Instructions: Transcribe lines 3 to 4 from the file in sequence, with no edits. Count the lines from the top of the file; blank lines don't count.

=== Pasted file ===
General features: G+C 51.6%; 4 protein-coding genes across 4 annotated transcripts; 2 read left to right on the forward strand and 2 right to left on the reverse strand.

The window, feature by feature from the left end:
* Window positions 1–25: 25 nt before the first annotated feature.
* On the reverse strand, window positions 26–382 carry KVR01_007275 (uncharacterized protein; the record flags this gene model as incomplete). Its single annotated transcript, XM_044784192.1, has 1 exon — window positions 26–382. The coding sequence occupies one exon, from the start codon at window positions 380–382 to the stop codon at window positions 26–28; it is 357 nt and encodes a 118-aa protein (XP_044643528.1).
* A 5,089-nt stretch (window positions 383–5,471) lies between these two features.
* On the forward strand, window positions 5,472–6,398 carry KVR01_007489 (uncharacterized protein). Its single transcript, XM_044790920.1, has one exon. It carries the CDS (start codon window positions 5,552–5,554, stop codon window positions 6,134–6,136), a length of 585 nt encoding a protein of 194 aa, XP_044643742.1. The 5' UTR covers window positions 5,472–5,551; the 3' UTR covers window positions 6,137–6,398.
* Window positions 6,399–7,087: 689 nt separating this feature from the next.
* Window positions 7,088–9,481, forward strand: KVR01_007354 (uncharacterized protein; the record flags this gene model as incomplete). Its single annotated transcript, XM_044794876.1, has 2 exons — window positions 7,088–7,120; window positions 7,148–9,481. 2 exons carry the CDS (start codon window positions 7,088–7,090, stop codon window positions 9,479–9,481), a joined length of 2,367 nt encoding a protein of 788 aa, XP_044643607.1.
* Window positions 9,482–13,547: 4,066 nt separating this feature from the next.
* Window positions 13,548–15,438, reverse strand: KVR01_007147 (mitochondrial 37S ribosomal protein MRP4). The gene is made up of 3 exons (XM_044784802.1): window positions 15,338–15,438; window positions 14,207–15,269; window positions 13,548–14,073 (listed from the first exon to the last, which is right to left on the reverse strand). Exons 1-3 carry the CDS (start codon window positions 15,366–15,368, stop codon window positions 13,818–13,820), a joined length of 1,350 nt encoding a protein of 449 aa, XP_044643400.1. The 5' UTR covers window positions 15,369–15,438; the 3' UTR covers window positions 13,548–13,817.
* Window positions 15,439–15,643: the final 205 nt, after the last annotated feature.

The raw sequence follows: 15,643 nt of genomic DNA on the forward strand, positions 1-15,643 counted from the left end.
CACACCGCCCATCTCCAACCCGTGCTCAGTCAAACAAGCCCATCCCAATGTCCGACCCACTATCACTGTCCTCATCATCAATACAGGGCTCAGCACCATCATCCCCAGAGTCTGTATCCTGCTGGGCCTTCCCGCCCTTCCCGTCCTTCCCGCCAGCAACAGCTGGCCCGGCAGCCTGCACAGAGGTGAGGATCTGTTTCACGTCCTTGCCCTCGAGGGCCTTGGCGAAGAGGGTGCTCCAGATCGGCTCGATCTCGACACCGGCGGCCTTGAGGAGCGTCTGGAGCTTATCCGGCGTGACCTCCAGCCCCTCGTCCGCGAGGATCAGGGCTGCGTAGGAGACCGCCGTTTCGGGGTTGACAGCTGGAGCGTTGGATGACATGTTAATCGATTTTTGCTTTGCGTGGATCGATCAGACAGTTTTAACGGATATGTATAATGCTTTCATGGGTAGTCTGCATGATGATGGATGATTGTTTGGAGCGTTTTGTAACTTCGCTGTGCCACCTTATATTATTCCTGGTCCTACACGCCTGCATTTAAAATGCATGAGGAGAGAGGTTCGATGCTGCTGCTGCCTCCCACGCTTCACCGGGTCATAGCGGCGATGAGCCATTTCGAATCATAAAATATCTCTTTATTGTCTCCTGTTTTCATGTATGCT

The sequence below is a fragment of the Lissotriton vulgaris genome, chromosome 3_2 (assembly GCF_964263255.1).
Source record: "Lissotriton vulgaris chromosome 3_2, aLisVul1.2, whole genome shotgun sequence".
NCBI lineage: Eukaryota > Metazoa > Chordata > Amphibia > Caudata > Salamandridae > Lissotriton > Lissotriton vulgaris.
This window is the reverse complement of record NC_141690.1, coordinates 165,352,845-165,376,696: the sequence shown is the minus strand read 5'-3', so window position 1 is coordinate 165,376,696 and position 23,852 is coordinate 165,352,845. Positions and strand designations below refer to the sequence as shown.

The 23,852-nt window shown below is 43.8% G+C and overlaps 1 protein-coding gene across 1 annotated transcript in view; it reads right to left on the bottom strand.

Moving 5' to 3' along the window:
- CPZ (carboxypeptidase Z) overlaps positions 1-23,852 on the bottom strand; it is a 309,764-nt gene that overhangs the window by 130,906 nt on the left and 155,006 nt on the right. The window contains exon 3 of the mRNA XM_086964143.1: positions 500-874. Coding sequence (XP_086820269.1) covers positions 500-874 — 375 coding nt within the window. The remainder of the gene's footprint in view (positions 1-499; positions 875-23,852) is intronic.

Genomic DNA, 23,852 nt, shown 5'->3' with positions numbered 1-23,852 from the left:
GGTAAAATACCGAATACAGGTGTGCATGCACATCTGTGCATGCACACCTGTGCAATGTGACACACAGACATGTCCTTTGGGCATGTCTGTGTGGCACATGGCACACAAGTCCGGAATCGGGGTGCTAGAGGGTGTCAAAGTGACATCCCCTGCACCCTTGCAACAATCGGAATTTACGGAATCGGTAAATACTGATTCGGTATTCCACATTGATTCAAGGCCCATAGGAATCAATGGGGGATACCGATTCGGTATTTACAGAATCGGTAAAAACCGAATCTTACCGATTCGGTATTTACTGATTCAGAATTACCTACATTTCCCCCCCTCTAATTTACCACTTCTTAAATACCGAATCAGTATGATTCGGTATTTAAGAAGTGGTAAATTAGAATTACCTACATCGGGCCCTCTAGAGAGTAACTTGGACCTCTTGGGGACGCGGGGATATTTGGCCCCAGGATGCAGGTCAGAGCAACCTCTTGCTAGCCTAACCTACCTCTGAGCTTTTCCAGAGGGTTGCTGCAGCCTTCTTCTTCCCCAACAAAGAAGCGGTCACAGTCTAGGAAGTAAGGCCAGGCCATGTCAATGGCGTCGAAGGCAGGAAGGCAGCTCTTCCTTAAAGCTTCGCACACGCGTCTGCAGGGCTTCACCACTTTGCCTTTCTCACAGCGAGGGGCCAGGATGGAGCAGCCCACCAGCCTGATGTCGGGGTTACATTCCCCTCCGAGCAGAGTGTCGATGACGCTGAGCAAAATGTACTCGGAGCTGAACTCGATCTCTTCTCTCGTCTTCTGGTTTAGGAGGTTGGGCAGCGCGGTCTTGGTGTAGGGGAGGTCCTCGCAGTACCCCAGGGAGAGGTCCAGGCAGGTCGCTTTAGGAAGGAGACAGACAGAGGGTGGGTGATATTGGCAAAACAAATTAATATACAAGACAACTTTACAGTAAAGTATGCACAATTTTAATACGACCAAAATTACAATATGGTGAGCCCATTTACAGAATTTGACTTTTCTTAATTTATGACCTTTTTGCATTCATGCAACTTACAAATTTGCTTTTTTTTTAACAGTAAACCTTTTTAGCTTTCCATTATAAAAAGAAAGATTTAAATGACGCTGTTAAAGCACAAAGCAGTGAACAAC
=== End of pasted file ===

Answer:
* Window positions 1–25: 25 nt before the first annotated feature.
* On the reverse strand, window positions 26–382 carry KVR01_007275 (uncharacterized protein; the record flags this gene model as incomplete). Its single annotated transcript, XM_044784192.1, has 1 exon — window positions 26–382. The coding sequence occupies one exon, from the start codon at window positions 380–382 to the stop codon at window positions 26–28; it is 357 nt and encodes a 118-aa protein (XP_044643528.1).